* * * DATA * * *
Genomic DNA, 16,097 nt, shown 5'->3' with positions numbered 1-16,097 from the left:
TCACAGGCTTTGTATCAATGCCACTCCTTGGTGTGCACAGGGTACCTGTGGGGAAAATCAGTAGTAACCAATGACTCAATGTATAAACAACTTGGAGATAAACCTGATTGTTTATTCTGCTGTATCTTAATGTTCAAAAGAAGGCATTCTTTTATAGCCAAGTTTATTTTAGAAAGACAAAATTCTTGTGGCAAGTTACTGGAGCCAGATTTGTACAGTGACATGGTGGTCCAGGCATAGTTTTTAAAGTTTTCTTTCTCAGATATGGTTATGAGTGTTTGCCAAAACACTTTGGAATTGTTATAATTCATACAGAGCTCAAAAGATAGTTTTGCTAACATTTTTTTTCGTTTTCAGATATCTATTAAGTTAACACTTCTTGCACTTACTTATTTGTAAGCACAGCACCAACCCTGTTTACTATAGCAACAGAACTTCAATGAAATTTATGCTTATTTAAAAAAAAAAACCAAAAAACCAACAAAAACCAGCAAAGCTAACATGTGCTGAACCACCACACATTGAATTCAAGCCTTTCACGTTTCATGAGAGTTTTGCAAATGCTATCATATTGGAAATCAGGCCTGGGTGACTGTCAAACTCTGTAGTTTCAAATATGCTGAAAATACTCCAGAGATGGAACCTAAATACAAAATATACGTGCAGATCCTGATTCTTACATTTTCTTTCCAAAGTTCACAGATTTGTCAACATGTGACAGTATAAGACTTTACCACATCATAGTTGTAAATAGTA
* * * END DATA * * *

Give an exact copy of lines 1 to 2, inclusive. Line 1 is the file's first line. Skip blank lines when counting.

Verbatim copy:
Genomic DNA, 16,097 nt, shown 5'->3' with positions numbered 1-16,097 from the left:
TCACAGGCTTTGTATCAATGCCACTCCTTGGTGTGCACAGGGTACCTGTGGGGAAAATCAGTAGTAACCAATGACTCAATGTATAAACAACTTGGAGATAAACCTGATTGTTTATTCTGCTGTATCTTAATGTTCAAAAGAAGGCATTCTTTTATAGCCAAGTTTATTTTAGAAAGACAAAATTCTTGTGGCAAGTTACTGGAGCCAGATTTGTACAGTGACATGGTGGTCCAGGCATAGTTTTTAAAGTTTTCTTTCTCAGATATGGTTATGAGTGTTTGCCAAAACACTTTGGAATTGTTATAATTCATACAGAGCTCAAAAGATAGTTTTGCTAACATTTTTTTTCGTTTTCAGATATCTATTAAGTTAACACTTCTTGCACTTACTTATTTGTAAGCACAGCACCAACCCTGTTTACTATAGCAACAGAACTTCAATGAAATTTATGCTTATTTAAAAAAAAAAACCAAAAAACCAACAAAAACCAGCAAAGCTAACATGTGCTGAACCACCACACATTGAATTCAAGCCTTTCACGTTTCATGAGAGTTTTGCAAATGCTATCATATTGGAAATCAGGCCTGGGTGACTGTCAAACTCTGTAGTTTCAAATATGCTGAAAATACTCCAGAGATGGAACCTAAATACAAAATATACGTGCAGATCCTGATTCTTACATTTTCTTTCCAAAGTTCACAGATTTGTCAACATGTGACAGTATAAGACTTTACCACATCATAGTTGTAAATAGTA